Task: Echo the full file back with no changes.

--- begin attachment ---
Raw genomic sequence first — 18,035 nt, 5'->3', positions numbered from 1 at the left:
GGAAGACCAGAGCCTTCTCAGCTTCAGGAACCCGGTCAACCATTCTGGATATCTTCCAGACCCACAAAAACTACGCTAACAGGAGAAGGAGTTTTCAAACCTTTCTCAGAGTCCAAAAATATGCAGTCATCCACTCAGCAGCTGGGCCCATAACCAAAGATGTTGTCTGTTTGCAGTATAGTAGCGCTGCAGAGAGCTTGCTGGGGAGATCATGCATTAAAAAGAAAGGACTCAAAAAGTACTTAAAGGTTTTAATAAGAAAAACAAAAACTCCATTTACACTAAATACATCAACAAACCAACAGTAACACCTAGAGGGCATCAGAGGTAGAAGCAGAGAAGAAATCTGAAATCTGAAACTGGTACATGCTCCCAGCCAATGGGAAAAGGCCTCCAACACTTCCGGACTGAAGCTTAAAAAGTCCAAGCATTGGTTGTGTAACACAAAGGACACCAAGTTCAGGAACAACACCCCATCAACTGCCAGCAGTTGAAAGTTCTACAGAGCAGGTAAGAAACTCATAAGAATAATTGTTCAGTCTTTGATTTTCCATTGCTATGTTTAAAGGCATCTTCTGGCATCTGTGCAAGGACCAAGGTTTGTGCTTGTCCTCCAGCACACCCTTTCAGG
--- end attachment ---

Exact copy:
Raw genomic sequence first — 18,035 nt, 5'->3', positions numbered from 1 at the left:
GGAAGACCAGAGCCTTCTCAGCTTCAGGAACCCGGTCAACCATTCTGGATATCTTCCAGACCCACAAAAACTACGCTAACAGGAGAAGGAGTTTTCAAACCTTTCTCAGAGTCCAAAAATATGCAGTCATCCACTCAGCAGCTGGGCCCATAACCAAAGATGTTGTCTGTTTGCAGTATAGTAGCGCTGCAGAGAGCTTGCTGGGGAGATCATGCATTAAAAAGAAAGGACTCAAAAAGTACTTAAAGGTTTTAATAAGAAAAACAAAAACTCCATTTACACTAAATACATCAACAAACCAACAGTAACACCTAGAGGGCATCAGAGGTAGAAGCAGAGAAGAAATCTGAAATCTGAAACTGGTACATGCTCCCAGCCAATGGGAAAAGGCCTCCAACACTTCCGGACTGAAGCTTAAAAAGTCCAAGCATTGGTTGTGTAACACAAAGGACACCAAGTTCAGGAACAACACCCCATCAACTGCCAGCAGTTGAAAGTTCTACAGAGCAGGTAAGAAACTCATAAGAATAATTGTTCAGTCTTTGATTTTCCATTGCTATGTTTAAAGGCATCTTCTGGCATCTGTGCAAGGACCAAGGTTTGTGCTTGTCCTCCAGCACACCCTTTCAGG